Or they may think it is only legal in minor European countries with reputations for radical and permissive social attitudes (like Sweden, Belgium, Iceland – all omitted from the list). Or they may just be unsure whether it is legal anywhere else or not. Or they may be waverers who are easily prodded one way or the other by the mention of an item of information. There are many possible reasons why the responses could differ in some cases. Even if each possible reason contributes only a point or so of difference, the points will add up.

    [ Given that the second scenario (us acting first) does not relate to a situation that actually exists in the real world, I’m totally uninterested in people’s opinion on it.]

    Again, this is inconsistent with what you said earlier. Firstly you say that you want to find out “what people’s opinions [on gay marriage] are as accurately as possible”. Now you say that if there are some people out there who are under the false impression that we would be the first in the world to legalise gay marriage, you’re just not interested in their opinion on it.

    [Put another way: if people’s idea of the worldwide state of same-sex marriage law is so far from reality that hearing an accurate description would change their opinion, then I’m more interested in their opinion that they’ve based on a statement of how things actually are in the world I live in, than the different opinion they previously held on what Australia should do in some parallel universe with different facts.]

    OK, you’re clear enough on that now that I’m taking that as your main position and dismissing “I’m interested in having questions that find out what people’s opinions are as accurately as possible.” as an aberration or miswording that doesn’t reflect your real views.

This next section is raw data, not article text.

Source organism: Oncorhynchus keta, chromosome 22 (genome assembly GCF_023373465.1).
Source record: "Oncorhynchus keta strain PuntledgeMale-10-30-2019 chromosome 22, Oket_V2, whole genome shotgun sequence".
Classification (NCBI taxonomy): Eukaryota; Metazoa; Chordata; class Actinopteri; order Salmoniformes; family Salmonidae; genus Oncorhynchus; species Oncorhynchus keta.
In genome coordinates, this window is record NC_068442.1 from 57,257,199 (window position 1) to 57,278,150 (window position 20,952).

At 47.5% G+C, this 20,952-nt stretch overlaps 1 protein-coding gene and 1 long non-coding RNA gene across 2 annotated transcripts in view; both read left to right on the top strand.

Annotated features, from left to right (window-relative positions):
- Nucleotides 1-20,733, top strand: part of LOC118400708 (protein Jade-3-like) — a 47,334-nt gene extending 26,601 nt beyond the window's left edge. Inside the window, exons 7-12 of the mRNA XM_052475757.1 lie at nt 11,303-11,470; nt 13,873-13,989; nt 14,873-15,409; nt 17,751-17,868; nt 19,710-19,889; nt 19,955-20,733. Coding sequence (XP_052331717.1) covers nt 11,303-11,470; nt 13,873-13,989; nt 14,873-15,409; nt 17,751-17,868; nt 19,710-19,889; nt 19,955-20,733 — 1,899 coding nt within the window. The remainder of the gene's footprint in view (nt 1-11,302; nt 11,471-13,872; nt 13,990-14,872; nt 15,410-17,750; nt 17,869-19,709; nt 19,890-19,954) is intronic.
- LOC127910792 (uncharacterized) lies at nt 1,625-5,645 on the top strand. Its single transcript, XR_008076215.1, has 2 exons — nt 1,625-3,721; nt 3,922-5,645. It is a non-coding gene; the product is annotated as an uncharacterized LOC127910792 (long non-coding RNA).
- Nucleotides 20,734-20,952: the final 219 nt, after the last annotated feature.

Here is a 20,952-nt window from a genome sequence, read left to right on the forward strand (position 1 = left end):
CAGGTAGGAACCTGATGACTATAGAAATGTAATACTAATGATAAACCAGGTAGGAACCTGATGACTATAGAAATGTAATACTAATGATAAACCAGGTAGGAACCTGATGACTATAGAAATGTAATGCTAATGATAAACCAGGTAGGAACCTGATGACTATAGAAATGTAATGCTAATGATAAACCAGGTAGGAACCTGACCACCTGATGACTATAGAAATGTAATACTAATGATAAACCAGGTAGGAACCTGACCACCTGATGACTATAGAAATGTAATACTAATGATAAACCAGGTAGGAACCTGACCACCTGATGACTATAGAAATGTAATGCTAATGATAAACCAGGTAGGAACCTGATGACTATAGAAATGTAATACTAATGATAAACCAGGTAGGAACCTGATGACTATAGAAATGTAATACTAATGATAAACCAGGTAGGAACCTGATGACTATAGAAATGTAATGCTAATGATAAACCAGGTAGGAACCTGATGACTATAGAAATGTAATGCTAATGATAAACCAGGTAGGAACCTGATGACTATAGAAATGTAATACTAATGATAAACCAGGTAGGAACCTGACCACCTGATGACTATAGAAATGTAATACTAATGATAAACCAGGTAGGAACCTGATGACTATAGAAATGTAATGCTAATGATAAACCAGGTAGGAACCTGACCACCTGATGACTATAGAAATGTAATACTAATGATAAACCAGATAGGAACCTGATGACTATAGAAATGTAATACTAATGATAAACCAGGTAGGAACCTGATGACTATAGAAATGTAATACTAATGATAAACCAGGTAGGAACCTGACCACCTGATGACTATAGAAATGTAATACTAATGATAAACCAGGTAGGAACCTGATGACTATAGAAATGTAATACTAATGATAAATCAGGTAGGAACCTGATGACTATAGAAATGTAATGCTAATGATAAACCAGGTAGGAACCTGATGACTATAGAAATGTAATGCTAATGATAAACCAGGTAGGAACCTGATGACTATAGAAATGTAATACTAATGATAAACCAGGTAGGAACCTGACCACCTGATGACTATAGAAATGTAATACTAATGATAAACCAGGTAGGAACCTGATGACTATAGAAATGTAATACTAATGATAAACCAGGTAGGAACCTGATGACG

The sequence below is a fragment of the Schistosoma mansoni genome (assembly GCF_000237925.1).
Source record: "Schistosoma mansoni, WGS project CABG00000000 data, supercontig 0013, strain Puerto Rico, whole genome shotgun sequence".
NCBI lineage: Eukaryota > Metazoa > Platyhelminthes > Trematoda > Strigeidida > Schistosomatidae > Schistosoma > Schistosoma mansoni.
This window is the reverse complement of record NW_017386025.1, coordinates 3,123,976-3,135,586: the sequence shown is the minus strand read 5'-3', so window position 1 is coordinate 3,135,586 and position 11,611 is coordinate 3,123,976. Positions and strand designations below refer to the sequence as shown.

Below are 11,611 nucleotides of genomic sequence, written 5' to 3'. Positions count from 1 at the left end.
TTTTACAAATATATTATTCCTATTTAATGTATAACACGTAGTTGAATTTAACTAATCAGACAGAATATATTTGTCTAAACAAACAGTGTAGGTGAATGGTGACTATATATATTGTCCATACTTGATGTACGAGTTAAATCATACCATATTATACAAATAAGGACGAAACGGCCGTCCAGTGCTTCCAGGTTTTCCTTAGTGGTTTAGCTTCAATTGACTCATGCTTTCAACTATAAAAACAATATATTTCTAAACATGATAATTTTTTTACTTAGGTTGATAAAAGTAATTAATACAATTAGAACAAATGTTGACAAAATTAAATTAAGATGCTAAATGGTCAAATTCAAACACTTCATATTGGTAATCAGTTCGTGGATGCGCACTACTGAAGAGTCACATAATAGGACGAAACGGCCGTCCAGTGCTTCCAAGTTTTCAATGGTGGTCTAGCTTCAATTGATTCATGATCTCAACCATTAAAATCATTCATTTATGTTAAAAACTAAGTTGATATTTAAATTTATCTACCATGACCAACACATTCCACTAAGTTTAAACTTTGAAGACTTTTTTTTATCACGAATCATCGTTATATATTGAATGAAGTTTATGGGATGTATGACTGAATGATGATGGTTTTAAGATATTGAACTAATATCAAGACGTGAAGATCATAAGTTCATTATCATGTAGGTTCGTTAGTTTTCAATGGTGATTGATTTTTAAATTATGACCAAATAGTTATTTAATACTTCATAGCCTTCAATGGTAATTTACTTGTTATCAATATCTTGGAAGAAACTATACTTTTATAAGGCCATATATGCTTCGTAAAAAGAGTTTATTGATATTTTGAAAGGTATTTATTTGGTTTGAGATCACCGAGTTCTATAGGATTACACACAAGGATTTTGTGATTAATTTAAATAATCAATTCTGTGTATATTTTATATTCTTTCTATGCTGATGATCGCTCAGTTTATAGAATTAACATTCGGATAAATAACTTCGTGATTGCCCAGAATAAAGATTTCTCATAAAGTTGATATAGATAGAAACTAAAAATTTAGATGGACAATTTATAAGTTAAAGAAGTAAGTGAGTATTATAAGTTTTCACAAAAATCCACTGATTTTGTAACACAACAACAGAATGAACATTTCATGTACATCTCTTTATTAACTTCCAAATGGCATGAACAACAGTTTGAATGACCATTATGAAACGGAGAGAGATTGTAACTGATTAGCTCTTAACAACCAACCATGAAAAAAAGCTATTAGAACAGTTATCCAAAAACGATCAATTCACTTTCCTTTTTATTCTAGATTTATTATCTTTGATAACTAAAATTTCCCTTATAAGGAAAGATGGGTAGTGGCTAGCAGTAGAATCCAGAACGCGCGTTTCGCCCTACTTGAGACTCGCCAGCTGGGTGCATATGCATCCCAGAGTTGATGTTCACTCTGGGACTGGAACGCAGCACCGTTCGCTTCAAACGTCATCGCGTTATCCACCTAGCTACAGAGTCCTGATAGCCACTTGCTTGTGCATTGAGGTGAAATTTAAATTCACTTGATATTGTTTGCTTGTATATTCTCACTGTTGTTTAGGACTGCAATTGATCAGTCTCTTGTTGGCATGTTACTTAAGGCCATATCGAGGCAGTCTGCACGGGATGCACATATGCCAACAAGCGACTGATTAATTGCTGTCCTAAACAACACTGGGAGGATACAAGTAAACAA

Well, there’s nothing wrong with being interested in what their opinion would be in that hypothetical case (except that if you’re going to try to find that you should give them a comprehensive summary of both sides of any relevant facts, and maybe give them a while to think about it).

    But it’s interesting you talk about parallel universes, because the result you are looking for is one that tells you what opinions about gay marriage might be in a parallel universe where everybody was informed about the issue.

    If we’re going to be in that parallel universe, that’s fine, but more likely there will always be some portion of the voting public that is misinformed. The main purpose of neutral opinion polls is to examine actual sentiment out there, informed or otherwise, because that is the sentiment that can influence election and/or referendum outcomes.

    From that perspective, I’m far more interested in opinion in the real universe where some people have their heads in parallel universes, than in opinion in a parallel universe where nobody does that.

    Fiddling with how the question is asked can be useful, because it might tell you (as Silver argues) that if you frame the result a certain way opinions change, and that might give activists information on how they can make their case more effectively. That’s fine. But when the question is fiddled to the extent that it can no longer measure existing public opinion accurately, then it shouldn’t be passed off as X-%-of-Australians-believe-Y.

    Thus I reject Galaxy 2010 as a measure of public opinion in this universe. If people find it a useful measure of the state of opinion in some other universe, they’re welcome.